We know from the questionnaires that the participants of our field test were much better informed after completion... but can this effect also be proven quantitatively with the return rate? Yes, it can!
We have evaluated the returns from phase I, II and II of the field test. Since the returns rate varies greatly over time, we compared the average returns rate across all participants in the field test with the same value for all other customers - in each case in the period in which the corresponding phase of the test was active. Phases I and II were about two months long, phase III three weeks. Christmas fell in the middle of Phase III, a factor that might explain the lower return rate in the control group - who returns a gift?
One can clearly see that the return rate of the control group already fluctuates strongly, from 41% to 36%, i.e. it is about one tenth smaller. In phase I, the control group is slightly better, but the difference is small and not significant due to the high variability. In phase II and III, the field test then has a significantly lower return rate of about 6%. Within the group participating in the field test, the return rate could be reduced from approx. 45% to approx. 30%.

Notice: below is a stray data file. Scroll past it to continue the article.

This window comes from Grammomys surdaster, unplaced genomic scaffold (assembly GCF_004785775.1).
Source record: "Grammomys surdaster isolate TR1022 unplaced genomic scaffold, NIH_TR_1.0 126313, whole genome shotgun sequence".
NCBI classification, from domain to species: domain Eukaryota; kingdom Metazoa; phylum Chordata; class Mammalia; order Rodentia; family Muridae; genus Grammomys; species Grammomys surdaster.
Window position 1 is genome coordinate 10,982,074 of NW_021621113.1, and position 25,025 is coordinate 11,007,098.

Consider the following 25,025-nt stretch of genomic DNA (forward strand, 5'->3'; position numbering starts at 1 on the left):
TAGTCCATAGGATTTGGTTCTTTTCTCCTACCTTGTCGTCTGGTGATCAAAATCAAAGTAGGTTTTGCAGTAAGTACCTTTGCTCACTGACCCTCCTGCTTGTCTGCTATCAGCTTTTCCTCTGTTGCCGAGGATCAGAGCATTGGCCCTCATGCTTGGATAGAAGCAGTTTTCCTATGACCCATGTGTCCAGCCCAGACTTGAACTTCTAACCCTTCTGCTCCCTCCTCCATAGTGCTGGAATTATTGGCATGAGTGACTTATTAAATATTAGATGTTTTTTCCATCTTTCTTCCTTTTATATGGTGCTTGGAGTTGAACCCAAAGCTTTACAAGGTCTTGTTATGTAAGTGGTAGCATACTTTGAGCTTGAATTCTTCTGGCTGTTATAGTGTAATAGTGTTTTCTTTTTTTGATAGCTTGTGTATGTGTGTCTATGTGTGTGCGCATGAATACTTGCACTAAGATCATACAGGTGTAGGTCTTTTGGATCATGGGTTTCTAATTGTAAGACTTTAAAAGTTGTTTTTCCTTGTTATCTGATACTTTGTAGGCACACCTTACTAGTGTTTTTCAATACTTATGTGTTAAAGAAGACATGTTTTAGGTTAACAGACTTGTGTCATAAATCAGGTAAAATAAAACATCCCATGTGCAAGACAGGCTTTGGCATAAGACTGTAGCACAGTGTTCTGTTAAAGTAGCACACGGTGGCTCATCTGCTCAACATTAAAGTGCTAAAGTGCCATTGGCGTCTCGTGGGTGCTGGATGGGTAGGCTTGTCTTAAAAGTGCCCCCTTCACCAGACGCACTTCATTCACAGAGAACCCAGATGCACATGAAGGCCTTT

What was tested in the three phases?
Phase I included machine learning strategies for optimized size information (based on size tables from production) and improved product information in the form of qualitative size features (such as figure playing, figure emphasizing, straight or casual).
Phase II included all strategies from Phase I and additional interventions of persuasive design, such as color and layout emphasis of size tables and product information, as well as the provision of sustainable delivery options.
Phase III included all strategies from the previous phases and interventions from gamification, such as rewards for sustainable buying behavior, the evaluation of comments, a personal level system, and banner information on delivery options.